Facebook 'colour change' malware resurfaces, infects 10,000 users

One of the oldest Facebook scams is back — again.

The colour change scam tricks users into downloading malware via a site that claims to let users change the colours of their Facebook profile.

The latest iteration of the scam has already affected more than 10,000 people around the world, according to Cheetah Mobile, a Chinese internet company that highlighted the most recent appearance of the scam in its blog.

The malware begins by advertising an app that tells Facebook users they can change the colour theme of their profile. Download the app and you're directed to a malicious phishing site, according to Cheetah Mobile's security researchers.

The website targets users in two ways. First it steals the users' Facebook Access Tokens by asking them to view a colour changer tutorial video.

Temporary access to the tokens allows hackers to connect to the user’s Facebook friends.

If a user doesn’t view this video, the site then tries to get them to download the malicious application. If a user is on a PC, the site leads them to download a pornographic video player. If the user is on an Android device, the site issues a warning saying the device has been infected and advises users to download a suggested app.

Though the scam has been debunked repeatedly over the last two years, again and again, it seems like it just won't go away.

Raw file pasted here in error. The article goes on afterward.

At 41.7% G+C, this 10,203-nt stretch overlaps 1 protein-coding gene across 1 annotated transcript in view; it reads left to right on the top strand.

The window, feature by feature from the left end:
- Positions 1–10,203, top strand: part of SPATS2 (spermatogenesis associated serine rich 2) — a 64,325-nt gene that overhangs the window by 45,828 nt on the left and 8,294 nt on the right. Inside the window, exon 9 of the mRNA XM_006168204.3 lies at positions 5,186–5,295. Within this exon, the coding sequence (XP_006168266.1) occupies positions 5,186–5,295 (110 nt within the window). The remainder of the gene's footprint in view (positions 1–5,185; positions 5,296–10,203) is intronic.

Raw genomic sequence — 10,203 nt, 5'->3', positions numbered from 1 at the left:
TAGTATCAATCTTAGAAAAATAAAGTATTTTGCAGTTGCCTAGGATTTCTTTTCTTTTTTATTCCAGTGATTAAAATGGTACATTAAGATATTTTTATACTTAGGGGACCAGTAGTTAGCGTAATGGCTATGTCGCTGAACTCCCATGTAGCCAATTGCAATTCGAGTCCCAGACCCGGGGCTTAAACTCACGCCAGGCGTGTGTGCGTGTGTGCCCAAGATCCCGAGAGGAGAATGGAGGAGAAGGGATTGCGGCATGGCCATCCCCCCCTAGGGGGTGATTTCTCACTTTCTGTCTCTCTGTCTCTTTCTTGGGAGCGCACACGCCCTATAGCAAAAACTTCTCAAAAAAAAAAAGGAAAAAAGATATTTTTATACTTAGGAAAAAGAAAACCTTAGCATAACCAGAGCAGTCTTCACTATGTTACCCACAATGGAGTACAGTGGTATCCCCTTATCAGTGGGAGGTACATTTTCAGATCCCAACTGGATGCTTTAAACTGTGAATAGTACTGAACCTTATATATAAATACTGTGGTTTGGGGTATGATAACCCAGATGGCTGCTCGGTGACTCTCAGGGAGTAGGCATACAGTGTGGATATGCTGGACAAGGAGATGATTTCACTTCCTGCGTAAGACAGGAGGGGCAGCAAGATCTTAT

The problem, according to Cheetah Mobile, stems from "a vulnerability that lives in Facebook’s app page itself, allowing hackers to implant viruses and malicious code into Facebook-based applications that directs users to phishing sites."

It's not clear if Facebook plans to fix this vulnerability. The company did not immediately respond to a request for comment.

Anyone who has already fallen victim to the scam should uninstall the app immediately (this can be done from the "app" menu in your Facebook settings) and change their Facebook password.

Cheetah Mobile also recommends disabling Facebook's apps platform altogether—to ensure other malicious apps can't be installed in the future— but this will affect your ability to use third-party apps that rely on Facebook for login or other information.

This post originally appeared on MASHABLE